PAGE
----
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  7. dudewuttheheck

    dudewuttheheck Call Me a Cab

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    One of my biggest pet peeves is how people think anything cross zip is automatically a motorcycle jacket. I specifically have avoided buying cross zip motorcycle jackets for this reason. Both of my cross zips that I own now are simple sports jackets. That's it. With that said, leather jackets are almost entirely for style now so it really doesn't matter what the original purpose was now.
     
    TG3 likes this.
  8. regius

    regius Call Me a Cab

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    Appreciate the quick feedback! That's right, I also cringe when people say "wow, nice MOTO jacket!". However, my question is not about the original purpose of these styles, I acknowledged that nowadays it doesn't matter anymore, hence the three loose mental buckets. I was asking about the "fashion sense" of people in the old days. I suppose it was much more granular and defined.
     
    dudewuttheheck likes this.
  9. AeroFan_07

    AeroFan_07 My Mail is Forwarded Here

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    I have shoveled snow in heavier-leather jackets before. And I wear them into and out of work in a factory where 600+ people are welding day in and day out. However they are not being worn while I myself am welding.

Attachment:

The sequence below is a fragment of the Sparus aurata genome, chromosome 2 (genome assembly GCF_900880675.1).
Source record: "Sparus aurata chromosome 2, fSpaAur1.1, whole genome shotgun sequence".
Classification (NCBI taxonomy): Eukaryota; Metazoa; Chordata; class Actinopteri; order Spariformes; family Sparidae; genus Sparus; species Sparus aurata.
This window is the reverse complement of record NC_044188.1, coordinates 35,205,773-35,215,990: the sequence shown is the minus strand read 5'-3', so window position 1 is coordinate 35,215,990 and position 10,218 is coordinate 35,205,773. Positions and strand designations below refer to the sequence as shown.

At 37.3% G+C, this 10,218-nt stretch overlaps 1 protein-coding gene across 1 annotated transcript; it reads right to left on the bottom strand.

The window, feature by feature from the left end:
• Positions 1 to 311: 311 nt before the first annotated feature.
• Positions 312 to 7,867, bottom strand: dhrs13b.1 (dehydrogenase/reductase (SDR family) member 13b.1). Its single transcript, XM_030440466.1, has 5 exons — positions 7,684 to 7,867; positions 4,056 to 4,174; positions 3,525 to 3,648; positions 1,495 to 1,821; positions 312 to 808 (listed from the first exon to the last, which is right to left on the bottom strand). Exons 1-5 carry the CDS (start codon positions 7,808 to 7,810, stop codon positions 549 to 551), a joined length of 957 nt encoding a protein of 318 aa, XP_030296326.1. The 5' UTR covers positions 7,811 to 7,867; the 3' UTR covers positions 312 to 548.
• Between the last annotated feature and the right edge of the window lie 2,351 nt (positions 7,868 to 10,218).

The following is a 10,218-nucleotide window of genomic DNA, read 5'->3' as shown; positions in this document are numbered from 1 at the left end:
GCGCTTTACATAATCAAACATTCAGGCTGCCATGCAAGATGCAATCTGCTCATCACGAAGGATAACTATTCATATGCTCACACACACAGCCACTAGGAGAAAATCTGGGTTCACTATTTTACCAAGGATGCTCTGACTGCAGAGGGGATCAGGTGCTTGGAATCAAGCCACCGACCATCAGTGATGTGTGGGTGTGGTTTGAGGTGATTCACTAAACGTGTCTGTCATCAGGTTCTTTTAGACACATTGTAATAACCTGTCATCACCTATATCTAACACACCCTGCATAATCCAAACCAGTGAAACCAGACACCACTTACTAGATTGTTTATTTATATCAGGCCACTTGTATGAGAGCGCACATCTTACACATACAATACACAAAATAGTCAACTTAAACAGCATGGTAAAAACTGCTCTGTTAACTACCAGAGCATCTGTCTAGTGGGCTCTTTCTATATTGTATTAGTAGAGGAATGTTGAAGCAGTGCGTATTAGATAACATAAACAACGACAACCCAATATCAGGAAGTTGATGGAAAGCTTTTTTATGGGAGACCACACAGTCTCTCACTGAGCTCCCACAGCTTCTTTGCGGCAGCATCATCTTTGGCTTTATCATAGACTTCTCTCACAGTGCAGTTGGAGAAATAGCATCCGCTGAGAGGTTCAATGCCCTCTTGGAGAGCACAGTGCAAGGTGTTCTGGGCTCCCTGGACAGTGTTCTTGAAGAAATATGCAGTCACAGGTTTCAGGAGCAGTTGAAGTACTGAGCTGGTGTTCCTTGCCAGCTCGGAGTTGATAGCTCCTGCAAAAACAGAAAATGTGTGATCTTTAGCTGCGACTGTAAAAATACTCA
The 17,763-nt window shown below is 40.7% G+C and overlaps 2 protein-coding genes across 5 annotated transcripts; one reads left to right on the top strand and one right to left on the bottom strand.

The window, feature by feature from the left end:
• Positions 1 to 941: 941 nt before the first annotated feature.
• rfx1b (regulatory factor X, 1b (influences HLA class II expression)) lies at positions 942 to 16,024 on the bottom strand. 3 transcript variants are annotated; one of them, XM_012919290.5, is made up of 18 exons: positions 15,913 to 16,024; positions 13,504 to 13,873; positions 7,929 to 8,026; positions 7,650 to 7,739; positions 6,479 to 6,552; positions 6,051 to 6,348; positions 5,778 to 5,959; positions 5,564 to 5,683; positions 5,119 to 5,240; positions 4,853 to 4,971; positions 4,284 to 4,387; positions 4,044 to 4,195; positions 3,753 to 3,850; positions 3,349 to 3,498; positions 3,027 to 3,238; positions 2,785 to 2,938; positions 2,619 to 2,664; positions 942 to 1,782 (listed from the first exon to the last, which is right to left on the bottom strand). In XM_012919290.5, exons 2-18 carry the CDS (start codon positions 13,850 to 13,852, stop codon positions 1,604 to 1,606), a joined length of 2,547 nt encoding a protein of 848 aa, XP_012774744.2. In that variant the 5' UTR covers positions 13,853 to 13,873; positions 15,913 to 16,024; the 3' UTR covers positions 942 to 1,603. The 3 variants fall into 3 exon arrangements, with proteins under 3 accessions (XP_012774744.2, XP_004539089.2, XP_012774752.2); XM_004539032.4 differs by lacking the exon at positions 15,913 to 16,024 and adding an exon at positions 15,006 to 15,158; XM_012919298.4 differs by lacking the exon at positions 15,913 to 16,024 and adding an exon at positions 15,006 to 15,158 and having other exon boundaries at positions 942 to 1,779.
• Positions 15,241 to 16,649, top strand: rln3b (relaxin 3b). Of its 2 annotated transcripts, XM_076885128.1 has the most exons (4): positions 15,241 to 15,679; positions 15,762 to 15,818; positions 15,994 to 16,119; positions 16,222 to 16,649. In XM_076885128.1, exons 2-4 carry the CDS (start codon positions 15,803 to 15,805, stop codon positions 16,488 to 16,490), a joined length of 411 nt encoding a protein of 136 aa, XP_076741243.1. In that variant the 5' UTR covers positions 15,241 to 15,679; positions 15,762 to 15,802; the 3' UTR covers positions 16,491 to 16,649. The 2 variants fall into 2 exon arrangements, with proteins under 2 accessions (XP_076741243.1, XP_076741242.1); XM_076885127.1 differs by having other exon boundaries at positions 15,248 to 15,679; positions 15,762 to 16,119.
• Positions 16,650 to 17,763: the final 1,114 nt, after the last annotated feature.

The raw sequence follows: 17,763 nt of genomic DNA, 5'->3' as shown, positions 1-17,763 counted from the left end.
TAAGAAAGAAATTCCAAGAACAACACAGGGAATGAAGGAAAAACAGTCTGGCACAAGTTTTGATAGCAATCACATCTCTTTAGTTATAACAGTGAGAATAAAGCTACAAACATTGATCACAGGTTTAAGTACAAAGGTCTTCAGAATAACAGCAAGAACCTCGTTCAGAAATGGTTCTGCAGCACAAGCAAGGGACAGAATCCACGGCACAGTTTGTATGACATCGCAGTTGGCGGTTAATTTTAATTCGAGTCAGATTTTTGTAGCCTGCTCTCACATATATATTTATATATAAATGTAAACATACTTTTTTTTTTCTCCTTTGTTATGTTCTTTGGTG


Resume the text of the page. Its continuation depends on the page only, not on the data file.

I use Carhartt's and Duluth trading jackets and sweatshirts for actual work. Like dude mentioned, leather is not the best to move around in, that said I do not "baby" my jackets either. The get backpacks strapped over them, get walked in a lot in every type of weather, slosh through snow and rain, etc.

    Let me ask the question a different way. If you and a friend wanted to go out for a hunting trip, and had to drive 30+ miles of dirt, unpaved roads to get to you camping site, would you take a white Bentley sedan with a White leather interior and Wool carpets?
     
    Last edited: Apr 15, 2021
  10. Monitor

    Monitor

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    13,127
    What I said in another post; Leather is leather. I don't really believe that Lost Worlds horsehide is particularly more durable than Shinki. Sure, LW's horse is slightly heavier, it's got tougher finish so you ought to get a few more years of use out of it in the long run but ultimately, both jackets could be used as working garments with equal amount of success.